12-02-2015 11:19 AM
I've run into an insufficient memory issue when running exact logistic (PROC LOGISTIC).
I've been reviewing the boards and tried out the solutions I've run across so far, setting:
- MEMSIZE: 3GB
- MEMMAXSZ: 3GB
These were achieved - and confirmed via PROC OPTION - by setting my SAS 9.3 shortcut to:
"C:\Program Files\SASHome\SASFoundation\9.3\sas.exe" -CONFIG "P:\My SAS Files\9.3\sasv9.cfg" -memsize 3000M -memmaxsz 3000M
However, in watching my Windows Task Manager, I am still seeing the Memory top out at about 1.76GB before ending and giving me the error message - which is approximately where it had been topping out prior to my changes to MEMSIZE and MEMMAXSZ. This has also occurred whether the total physical memory (at bottom of the Task Manager) reads 83% or 93%. I can understand there being issues at the latter, which is why I closed most of the remaining applications.
Am I missing another option that needs to change to allow that 1.76GB to creep higher toward the intended maximum of 3GB?
I understand why the analyses will be a memory drain given their associated sample size and models, but some of the set I'm examining have sufficient memory and I'd like to max out SAS's memory allocation in the event it will help get them all to run.
Thanks in advance for any assistance!
Processor: Intel Core i5-3570 3.40GHz
32-bit OS with 4GB RAM (sadly...work allocation)
12-02-2015 01:17 PM - edited 12-02-2015 01:18 PM
Maybe try to use:
options compress=yes reuse=yes;
Maybe this can compress a little your results.
Hope this helps
12-02-2015 01:29 PM
@cstopp, check out...
SAS manages the memory for you, so it's similar to Java or .NET in that way. But there isn't a garbage collection mechanism per se. SAS programs consist of a series of "steps" -- the DATA step and PROC steps (for SAS procedures). For the most part, memory is allocated as needed during the running step, then released when the step is complete.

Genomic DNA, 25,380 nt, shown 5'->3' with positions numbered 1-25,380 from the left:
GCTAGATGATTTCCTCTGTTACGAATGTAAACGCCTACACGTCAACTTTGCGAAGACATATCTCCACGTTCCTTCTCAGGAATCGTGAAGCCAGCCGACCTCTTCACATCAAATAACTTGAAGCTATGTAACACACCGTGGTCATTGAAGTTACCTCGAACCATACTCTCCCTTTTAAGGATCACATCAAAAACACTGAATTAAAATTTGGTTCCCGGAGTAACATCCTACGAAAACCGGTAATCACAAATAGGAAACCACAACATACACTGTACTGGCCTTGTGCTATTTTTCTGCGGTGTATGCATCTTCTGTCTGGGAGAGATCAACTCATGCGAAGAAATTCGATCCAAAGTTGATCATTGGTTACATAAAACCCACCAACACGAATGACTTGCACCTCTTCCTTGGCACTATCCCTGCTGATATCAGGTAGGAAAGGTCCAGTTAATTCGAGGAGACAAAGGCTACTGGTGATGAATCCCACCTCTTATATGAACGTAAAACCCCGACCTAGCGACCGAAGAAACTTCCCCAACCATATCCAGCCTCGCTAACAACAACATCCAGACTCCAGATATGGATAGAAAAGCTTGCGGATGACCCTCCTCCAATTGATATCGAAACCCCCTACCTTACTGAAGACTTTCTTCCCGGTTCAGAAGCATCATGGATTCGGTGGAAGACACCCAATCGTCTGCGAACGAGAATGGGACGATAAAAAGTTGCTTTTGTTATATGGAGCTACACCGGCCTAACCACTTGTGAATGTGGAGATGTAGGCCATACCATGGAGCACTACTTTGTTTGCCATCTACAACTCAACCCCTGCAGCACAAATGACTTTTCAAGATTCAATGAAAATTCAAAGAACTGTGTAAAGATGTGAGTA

Some SAS procedures can use a lot of memory during the course of their work, and you can run out of memory when working with large data or data sets with large cardinality. For example, PROC FREQ can compute n-way frequencies quickly, but if the variables you're analyzing have lots of distinct values, you can bump into memory limits. When this happens, SAS will issue an ERROR message to the SAS log indicating that there wasn't enough memory to complete the operation.
The SAS DATA step also offers some constructs that are inherently memory-dependent. The most popular is thehash object, which allows you to load lots of data values into memory and manipulate them quickly. It's good for building fast data management algorithms, as long as the data values can fit into memory.
Finally, when we talk about memory management in SAS, we also have to address the WORK area: the temporary scratch space on disk where SAS can write files as intermediate results while SAS procedures run. In practice, most SAS programs that deal with large data sets will run into WORK space limitation before they hit memory constraints. On administered SAS environments, it's important to ensure that SAS programs have access to enough WORK space (ideally with fast I/O performance) to accomplish their work.
For more admin-friendly tips, see this series of blog posts from my colleague Margaret Crevar.
Check out this How does memory management work in SAS?
12-02-2015 01:43 PM
I suspect that having 32-bit Windows is part of the problem. 2GB is close to the limit for 32-bit Windows apps. Do you have access to 64-bit Windows and SAS? You should be able to go a lot higher with that combination.
Failing that can you simplify you LOGISTIC program to use less memory?
12-03-2015 10:49 AM
Thank you all for your feedback - it is certainly appreciated.
I will try a combination (e.g. adding the options, reducing the temp work folder contents) to see what can be had and keep reading. Based on what I've seen, I feel I'm on the cusp of getting there, which is why I joined to ask.
Regarding the memory - yes, I'm confident based on work at a previous employer that a 64bit and corresponding bump in available memory allowance would be far more than adequate. Frankly, I doubt I would find such a machine (PC or server) available where I currently am though.
Cheers and thanks again!